61. Lauri Markkanen (F – CHI)
Markkanen quietly averaged 18.7 points and 9.0 rebounds last season while draining 2.3 threes per contest — all career highs in his second season. Don’t expect that production to level off this season, even with Thaddeus Young added to the frontcourt.
62. Jamal Murray (G – DEN)
Murray continued to elevate his play in his third season, posting career highs in points (18.2), assists (4.8), and rebounds (4.2) last year. He also drained 2.0 threes per contest at 36.7 percent shooting from downtown. He inked a huge, five-year extension this offseason and should operate in tandem with Nikola Jokic as the Nuggets’ primary scoring options. Murray is a playmaker who should be able to contribute across multiple categories.
63. C.J. McCollum (G – POR)
McCollum has averaged 21.5 points over the last four seasons, adding 3.7 rebounds and 3.6 assists in that span. He’s an excellent scorer and shooter (45.8 field goal percentage, 40.1 three-point percentage, 86.2 free-throw percentage) who should carry a heavy offensive load again, especially given the Blazers lost a significant amount of firepower in the offseason.
64. Al Horford (F/C – PHI)
Despite his age, Horford is still an extremely valuable two-way player in the NBA. He has a high basketball IQ and is one of the Association’s best passing bigs. He averaged 13.6 points, 6.7 boards, 4.2 assists, and 2.2 combined blocks/steals last season while draining 1.1 threes per contest. He’ll start opposite Joel Embiid to form one of the best frontcourts in basketball.
65. Hassan Whiteside (C – POR)
Whiteside averaged a healthy 12.3 points, 11.3 rebounds, and 1.9 blocks per contest last season, despite playing only 23.3 minutes per tilt. He’s one of the best in the league at piling up rebounds and blocks, and he was hyper-efficient on a per-minute basis last season. With Jusuf Nurkic likely out for most of the year, Whiteside should see a bump in minutes, which may lead to increased production.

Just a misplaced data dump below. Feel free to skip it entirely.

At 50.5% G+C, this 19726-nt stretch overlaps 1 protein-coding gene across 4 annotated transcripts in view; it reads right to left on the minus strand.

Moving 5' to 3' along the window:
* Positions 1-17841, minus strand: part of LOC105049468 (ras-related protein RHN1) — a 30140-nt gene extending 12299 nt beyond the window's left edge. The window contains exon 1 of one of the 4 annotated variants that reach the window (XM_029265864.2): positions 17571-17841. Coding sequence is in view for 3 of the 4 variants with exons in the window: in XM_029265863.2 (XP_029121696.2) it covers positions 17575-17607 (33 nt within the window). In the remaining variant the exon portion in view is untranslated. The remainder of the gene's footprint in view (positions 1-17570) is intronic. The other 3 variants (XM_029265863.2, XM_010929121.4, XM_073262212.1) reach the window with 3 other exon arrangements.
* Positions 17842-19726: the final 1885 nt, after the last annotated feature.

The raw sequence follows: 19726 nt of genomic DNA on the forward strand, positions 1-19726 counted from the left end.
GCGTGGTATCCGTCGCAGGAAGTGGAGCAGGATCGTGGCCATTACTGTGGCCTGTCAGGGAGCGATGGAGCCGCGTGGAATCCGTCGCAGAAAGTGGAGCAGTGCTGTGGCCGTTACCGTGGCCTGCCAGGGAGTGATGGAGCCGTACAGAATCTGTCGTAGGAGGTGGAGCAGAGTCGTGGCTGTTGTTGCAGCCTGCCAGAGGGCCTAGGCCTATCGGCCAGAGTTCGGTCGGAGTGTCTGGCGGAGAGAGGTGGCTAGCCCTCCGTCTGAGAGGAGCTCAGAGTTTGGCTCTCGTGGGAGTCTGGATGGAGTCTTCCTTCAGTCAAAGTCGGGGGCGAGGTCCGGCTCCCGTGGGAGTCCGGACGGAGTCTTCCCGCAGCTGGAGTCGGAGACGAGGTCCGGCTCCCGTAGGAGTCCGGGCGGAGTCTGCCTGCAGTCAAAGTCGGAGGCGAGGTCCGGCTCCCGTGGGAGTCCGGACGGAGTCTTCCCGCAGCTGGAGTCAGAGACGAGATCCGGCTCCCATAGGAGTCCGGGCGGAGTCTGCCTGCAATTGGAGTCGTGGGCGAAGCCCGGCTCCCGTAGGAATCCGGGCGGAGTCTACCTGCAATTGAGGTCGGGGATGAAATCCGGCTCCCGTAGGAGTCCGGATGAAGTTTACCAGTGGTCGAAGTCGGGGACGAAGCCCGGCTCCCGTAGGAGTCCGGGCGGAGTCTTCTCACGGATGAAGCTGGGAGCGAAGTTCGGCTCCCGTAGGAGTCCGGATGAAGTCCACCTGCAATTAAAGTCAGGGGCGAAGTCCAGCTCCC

66. Jayson Tatum (F – BOS)
Tatum took a step forward in his second season in 2018-19, but the Celtics are entering a new, post-Kyrie Irving era that should allow Tatum even more room to grow in his third season in the league. He averaged 15.7 points, 6.0 rebounds, 2.1 assists, 1.5 threes, and 1.1 steals while shooting 45.0 percent from the field and 37.3 percent from three. Though last season seems like a disappointment for Tatum, he was actually improved from his rookie year but couldn’t live up to otherworldly expectations heaped upon him after a fantastic playoff run in 2017-18.
67. Domantas Sabonis (F – IND)
Sabonis was a legitimate threat for Sixth Man of the Year last season with career highs in points (14.1), rebounds (9.3), and assists (2.9). He logged 24.8 minutes per tilt, primarily off the bench, though he’s in line to start this season with Thaddeus Young now in Chicago.
68. Jeremy Lamb (G/F – IND)
Lamb had the best season of his career in 2018-19, averaging 15.3 points, 5.5 boards, and 2.2 assists. Despite the vast amount of talent around him in Indiana, Lamb will still take on an important role, especially while Victor Oladipo comes along in his recovery from a torn quad.
69. Derrick Favors (C – NOR)
Favors was a consistent force for the Jazz over the last eight seasons, averaging 12.2 points, 7.4 rebounds, and 2.2 combined blocks/steals in that time. The Pelicans’ new starting center should be in for a healthy workload.
70. Josh Richardson (G/F – PHI)
Richardson finished last season with career highs across the board with 16.6 points, 4.1 assists, and 3.6 rebounds, while canning 2.2 threes per game. He shouldn’t have a hard time piling up the stats on a team where four of five starters averaged at least 18.0 points per game last season.
71. Larry Nance Jr (F/C – CLE)
Nance is coming off a productive season, where he averaged 9.4 points, 8.2 rebounds, 3.2 assists, and 2.1 combined blocks/steals per game in his first full year with the Cavs. Tristan Thompson and Kevin Love will get the starting nods ahead of him when healthy, but Nance will likely take on a Sixth Man role for Cleveland, which should still afford him a healthy dose of minutes.
72. Julius Randle (F/C – NYK)
Randle came alive offensively last season, going for a career-high 21.4 points per game to go along with 8.7 boards. The big man shot 33.7 percent from deep and has reportedly been working on his three-point shot this offseason. It’s a crowded frontcourt in New York, but Randle figures to start opposite Mitchell Robinson.